The introduction of refractive elements to the optical design can, in large part, eliminate the off-axis aberration and field curvature characteristics of reflective telescopes. This is achieved at the expense of the all-reflective broad band spectral and achromatic performance advantages, but is often justified in systems where good imaging over a wide field and discrete wavelength band is desired. The combinations here are limitless, but include such familiar designs as the Schmidt, Schmidt-Cassegrain, and Bouwers-Maksutov. Such designs are often employed in astronomical and reconnaissance applications. 

Designing a Telescope 

Several parameters must be defined when designing a telescope. Some of these will be determined by the system performance requirements; others must be defined within practical limits such as the available space and operating environment. Here we will discuss some of these factors. 

1. Resolution: As with any optical system, resolution is perhaps the single most important design consideration. For a telescope, on-axis resolution will depend on the figuring and alignment accuracy of the optical components, atmospheric turbulence, and diffraction. Diffraction effects arise from both the limiting primary mirror aperture and the central obscuration . Off-axis resolution over a given field-of-view will further depend on the design adopted. 

2. Mirror Apertures: The relative size of the primary and secondary mirror apertures are main considerations in the light collecting power and diffraction characteristics of the system. Light collection varies directly with the unobscured primary aperture area. Diffraction depends both on primary mirror aperture and size of secondary obscuration. 

3. Effective Focal Length: Effective focal length of the telescope system will determine its geometrical imaging properties. Effective f-number will affect image quality. Since effective focal length is determined by the degree to which the primary mirror focal length is magnified by the secondary, flexibility between these focal lengths and the overall required package size is possible. Back focal length should be chosen convenient to the application.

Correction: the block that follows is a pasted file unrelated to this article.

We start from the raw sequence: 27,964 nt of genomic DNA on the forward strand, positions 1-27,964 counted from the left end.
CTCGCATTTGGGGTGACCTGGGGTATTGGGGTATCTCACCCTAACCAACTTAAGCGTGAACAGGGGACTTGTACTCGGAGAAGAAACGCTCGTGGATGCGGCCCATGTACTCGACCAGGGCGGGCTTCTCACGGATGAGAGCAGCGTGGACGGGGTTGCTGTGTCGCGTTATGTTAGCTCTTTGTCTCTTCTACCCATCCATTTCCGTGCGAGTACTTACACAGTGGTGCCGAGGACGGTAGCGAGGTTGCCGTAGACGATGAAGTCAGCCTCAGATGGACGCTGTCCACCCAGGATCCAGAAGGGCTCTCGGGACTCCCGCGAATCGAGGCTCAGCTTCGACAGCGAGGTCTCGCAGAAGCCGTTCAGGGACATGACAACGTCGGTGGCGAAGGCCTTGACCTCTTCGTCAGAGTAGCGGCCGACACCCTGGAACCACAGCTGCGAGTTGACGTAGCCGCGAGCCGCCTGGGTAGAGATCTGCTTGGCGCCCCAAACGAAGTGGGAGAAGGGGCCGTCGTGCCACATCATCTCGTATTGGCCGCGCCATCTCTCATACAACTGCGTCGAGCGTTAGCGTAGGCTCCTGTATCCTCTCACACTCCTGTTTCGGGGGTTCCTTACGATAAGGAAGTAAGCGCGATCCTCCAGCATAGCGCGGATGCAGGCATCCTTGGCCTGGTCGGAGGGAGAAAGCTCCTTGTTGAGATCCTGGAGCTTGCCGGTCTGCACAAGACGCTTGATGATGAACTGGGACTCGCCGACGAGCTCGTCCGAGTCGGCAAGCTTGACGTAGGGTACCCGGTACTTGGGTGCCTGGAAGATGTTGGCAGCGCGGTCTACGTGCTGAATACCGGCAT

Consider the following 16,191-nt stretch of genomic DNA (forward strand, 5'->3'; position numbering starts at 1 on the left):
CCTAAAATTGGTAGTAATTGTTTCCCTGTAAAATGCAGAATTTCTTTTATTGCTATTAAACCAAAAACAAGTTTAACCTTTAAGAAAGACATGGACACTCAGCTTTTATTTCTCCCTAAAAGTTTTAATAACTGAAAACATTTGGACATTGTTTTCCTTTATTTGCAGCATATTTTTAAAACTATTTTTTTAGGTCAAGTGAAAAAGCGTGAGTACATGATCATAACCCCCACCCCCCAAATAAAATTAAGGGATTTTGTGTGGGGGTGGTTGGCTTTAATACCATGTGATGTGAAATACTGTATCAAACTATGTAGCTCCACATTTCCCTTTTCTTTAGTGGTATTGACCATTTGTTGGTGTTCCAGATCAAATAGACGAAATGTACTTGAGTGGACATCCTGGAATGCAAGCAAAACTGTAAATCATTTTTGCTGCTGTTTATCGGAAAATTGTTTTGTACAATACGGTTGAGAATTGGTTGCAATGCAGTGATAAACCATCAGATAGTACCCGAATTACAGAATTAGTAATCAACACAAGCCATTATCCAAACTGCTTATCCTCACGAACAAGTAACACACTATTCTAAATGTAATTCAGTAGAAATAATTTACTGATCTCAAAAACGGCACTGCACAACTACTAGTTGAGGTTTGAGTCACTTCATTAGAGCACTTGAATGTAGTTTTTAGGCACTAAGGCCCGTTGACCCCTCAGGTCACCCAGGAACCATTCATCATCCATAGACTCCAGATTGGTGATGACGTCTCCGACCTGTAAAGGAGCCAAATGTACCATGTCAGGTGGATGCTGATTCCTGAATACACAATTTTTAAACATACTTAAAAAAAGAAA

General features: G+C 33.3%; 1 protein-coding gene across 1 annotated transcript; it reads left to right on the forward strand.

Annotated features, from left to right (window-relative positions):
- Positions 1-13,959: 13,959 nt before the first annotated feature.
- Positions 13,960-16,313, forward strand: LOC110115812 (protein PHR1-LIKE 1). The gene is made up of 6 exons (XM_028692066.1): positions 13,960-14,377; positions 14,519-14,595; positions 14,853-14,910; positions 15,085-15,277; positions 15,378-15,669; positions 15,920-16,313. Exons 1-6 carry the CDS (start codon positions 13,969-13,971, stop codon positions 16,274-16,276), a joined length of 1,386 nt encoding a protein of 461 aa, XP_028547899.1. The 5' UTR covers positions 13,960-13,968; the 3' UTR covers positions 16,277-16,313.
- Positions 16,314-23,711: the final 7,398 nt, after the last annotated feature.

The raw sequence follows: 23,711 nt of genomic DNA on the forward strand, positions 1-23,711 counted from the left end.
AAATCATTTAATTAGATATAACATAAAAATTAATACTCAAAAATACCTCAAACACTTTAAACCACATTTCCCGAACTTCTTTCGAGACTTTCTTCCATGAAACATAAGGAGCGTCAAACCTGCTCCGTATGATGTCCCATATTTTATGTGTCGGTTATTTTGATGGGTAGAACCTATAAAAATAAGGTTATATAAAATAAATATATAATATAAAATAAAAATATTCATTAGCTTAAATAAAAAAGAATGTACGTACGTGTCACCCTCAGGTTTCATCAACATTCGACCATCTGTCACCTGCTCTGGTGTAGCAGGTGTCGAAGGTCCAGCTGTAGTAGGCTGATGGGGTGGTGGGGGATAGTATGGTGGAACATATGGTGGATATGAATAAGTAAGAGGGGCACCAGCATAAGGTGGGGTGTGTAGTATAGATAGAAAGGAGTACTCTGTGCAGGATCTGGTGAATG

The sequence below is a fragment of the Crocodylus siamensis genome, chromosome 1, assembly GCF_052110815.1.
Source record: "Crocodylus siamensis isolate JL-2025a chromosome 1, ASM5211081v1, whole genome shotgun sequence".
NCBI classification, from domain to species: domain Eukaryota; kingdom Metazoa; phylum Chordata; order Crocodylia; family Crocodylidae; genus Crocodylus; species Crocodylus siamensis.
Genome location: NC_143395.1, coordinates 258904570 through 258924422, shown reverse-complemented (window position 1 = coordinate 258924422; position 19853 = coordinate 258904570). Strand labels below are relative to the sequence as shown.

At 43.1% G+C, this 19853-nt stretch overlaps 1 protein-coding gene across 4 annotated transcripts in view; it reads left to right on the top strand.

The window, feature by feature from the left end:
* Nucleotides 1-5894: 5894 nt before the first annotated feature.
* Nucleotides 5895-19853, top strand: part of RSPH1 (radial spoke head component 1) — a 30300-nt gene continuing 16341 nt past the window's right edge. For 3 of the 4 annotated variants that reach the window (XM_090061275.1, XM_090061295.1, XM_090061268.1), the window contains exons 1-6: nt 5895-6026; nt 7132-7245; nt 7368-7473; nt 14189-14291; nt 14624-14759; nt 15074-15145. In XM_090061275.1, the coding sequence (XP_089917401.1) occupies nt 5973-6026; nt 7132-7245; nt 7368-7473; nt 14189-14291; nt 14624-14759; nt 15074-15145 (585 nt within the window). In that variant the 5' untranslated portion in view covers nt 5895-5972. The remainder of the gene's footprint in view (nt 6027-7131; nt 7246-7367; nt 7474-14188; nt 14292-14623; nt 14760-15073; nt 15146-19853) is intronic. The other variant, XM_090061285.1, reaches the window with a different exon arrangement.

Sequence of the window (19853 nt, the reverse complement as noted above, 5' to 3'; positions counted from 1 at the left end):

4. Materials: As discussed earlier, a wide range of choices are possible, including glass, ceramics, and metals. Environment, weight, and accuracy requirements must be considered. 

5. Optical Coatings: May be selected from a variety of evaporated metals and dielectric materials for optimal performance in the wavelength region, optical power level, and environment of intended operation. 

6. Housing Design and Mounting Provisions: Careful consideration must be given to thermal and mechanical stresses, which may affect the optical components directly or their relative alignment. 

Manufacturing Difficulty: A number of design/cost trade-offs are available to the designer of a telescope system: 

1. Within the practical limits of structural stability, the cost of a typical system will vary directly with number, accuracy, type and speed of the aspheric components required to meet design specifications. This indicates the amount of material to be removed from "best-fit-sphere" when generating that surface. As the asphericity increases, so does the cost in manufacturing. When testing requirements are also considered, it is found that spherical components are least expensive, followed by paraboloids, ellipsoids, hyperboloids, and generalized aspherics, in that order. 

2. Alignment tolerances become very critical and difficult to maintain in extremely fast systems, and in systems involving two or more aspherics. Thus, it is recommended that reasonable space be allowed for length of system; that apertures of the components be kept at a minimum to meet light collection and resolution requirements; and that operational wavelength region be considered when specifying the figuring accuracy of components and field-of-view performance of the system. In the Infrared, it is often found that the least expensive available Newtonian or Dall-Kirkham design is adequate for performance requirements.

The most common, the classical Cassegrain, (sometimes known as Merseinne Telescope) employs two confocal paraboloids. The expansion ratio is given simply by the ratio of the focal lengths of the mirrors. The energy density varies with the square of this ratio. A less expensive version is obtained using a Dall Kirkham design comprised of elliptical primary and convex spherical secondary giving good on-axis performance. 

A Gregorian telescope, employing a concave parabolic secondary mirror is sometimes used in combination with a pinhole placed at the common focus to "spatially filter" the laser beam.